Sadly this feels too familiar. I was in Congress when we were presented with conclusive proof, or so we thought, that Iraq had weapons of mass destruction and was ready to use them. I voted for the war as I believed the intelligence at the time. But the administration oversold findings of a 2002 national intelligence estimate that was already flawed. A document that concluded it lacked “specific information” on “many key aspects” for the weapons of mass destruction programs of Saddam Hussein had been used to justify a war with untold costs in blood and treasure.

When intelligence is produced in a hurry, and especially to support those conclusions lawmakers have already reached, you get a bad product. As Rand Corporation found from the Iraq weapons of mass destruction task, “human intelligence was scarce and unreliable” and the “magnitude of the questionable evidence” had the effect of making the national intelligence estimate “more convincing and ominous.” Just because we believed Iraq had the ability to produce weapons of mass destruction does not mean it did. Indeed, the logic is also no different in the case of China.

Perhaps that is why Secretary of State Mike PompeoMike PompeoState Department watchdog probing whether Trump aides took gifts meant for foreign officials Biden shows little progress with Abraham Accords on first anniversary Biden slips further back to failed China policies MORE has hedged his claim that there is “enormous evidence” the coronavirus had originated in a lab in Wuhan. Mark Milley, chairman of the Joint Chiefs of Staff, and Anthony Fauci, director of the National Institute of Allergy and Infectious Diseases, have cited evidence that the coronavirus was not man made. The office of the director of national intelligence also published a rare public statement saying the same. Meanwhile, our allies Canada, Australia, United Kingdom, and New Zealand have fully discredited the bioweapon theory.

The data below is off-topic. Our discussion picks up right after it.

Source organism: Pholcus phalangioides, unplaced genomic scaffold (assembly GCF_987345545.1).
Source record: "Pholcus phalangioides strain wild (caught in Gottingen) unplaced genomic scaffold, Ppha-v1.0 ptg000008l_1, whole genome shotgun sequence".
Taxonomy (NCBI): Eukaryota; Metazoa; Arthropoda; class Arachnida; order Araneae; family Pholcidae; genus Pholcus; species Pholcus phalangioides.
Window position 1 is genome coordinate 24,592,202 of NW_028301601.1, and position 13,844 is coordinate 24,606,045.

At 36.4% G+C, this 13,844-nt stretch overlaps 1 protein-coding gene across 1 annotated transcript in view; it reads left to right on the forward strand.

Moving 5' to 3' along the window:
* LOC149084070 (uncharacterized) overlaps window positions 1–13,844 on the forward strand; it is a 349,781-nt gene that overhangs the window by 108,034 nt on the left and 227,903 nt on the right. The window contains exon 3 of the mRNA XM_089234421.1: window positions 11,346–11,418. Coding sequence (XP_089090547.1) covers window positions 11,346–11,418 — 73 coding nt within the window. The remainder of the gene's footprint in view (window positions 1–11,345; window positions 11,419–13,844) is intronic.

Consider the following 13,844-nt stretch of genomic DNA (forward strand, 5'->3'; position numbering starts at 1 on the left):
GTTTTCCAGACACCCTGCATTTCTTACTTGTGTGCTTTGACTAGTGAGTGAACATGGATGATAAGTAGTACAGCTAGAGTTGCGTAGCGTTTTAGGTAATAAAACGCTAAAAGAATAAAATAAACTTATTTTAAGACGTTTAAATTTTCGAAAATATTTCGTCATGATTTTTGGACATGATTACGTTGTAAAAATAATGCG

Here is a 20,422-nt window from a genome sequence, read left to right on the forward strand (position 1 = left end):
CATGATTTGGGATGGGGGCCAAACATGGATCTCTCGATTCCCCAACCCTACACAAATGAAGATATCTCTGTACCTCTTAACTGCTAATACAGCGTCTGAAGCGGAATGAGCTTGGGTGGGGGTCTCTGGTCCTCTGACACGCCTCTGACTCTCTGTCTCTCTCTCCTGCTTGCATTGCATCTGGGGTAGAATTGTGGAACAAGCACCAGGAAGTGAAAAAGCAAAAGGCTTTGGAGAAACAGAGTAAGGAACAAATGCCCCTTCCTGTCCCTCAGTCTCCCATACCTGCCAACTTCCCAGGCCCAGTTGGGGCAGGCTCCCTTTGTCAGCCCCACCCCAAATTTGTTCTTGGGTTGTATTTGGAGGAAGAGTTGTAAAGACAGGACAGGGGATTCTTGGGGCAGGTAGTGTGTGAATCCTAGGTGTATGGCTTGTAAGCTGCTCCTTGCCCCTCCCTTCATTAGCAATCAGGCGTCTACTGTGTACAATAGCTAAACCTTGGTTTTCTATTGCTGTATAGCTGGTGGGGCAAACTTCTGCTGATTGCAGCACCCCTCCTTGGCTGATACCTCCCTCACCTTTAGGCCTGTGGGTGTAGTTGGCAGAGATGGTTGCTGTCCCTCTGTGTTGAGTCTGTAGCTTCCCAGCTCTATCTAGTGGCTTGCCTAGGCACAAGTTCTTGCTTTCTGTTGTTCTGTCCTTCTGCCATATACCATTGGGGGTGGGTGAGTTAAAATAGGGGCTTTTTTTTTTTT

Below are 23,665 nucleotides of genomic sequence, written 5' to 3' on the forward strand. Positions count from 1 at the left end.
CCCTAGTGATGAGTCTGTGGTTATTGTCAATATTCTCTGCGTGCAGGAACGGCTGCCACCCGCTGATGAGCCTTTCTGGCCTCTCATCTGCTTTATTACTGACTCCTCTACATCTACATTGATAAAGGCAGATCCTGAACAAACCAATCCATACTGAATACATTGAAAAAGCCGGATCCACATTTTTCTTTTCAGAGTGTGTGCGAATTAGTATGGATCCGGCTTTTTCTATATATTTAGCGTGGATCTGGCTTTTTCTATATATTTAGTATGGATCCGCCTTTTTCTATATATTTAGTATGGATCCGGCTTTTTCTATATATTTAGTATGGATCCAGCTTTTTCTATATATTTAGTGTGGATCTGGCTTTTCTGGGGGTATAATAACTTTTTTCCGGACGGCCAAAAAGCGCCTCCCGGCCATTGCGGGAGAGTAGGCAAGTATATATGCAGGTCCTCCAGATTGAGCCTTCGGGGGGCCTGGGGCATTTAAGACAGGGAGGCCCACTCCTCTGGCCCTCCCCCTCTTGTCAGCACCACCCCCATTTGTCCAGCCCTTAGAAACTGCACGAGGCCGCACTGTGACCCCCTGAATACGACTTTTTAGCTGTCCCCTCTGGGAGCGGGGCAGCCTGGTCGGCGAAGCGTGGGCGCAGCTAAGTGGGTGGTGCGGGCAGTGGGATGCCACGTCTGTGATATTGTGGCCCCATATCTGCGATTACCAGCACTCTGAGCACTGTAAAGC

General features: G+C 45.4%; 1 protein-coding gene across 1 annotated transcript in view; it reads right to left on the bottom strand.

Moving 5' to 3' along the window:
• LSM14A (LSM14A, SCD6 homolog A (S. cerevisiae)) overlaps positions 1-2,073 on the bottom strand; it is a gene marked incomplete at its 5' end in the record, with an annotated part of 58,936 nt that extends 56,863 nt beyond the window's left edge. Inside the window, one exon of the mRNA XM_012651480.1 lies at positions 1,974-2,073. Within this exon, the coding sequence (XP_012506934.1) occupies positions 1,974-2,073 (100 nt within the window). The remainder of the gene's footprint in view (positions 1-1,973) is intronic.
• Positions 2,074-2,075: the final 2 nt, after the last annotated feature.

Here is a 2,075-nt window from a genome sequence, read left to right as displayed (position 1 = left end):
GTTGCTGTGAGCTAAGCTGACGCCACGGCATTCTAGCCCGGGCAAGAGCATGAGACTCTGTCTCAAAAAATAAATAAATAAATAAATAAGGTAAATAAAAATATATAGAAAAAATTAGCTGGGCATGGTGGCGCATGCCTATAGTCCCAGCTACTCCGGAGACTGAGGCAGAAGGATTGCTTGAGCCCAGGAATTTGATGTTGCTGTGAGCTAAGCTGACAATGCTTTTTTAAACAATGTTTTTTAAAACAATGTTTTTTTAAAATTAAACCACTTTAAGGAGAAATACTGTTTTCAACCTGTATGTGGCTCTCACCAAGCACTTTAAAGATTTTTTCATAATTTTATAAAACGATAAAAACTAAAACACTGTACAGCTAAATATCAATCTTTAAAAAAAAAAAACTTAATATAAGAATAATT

Originating in a lab and getting dispersed by accident is nowhere close to the claim of deliberately releasing a bioweapon. As the news continues to surface about the timing of infections, such as France recently reporting an infection late last year involving a patient with no known connections to China, the Wuhan lab theory becomes even much less significant. The interconnected way that we live and work may hold the key.

There is no doubt Beijing covered up the extent of its outbreak and how it began. However, there is a major difference between believing what China might do and making dubious claims about what it did do. Understanding this difference, regardless of the political considerations, is the job of our director of national intelligence. Should we believe Ratcliffe?

Jane Harman is the president of the Woodrow Wilson International Center for Scholars. She served in Congress as a Democratic representative from California and was ranking member of the House Intelligence Committee.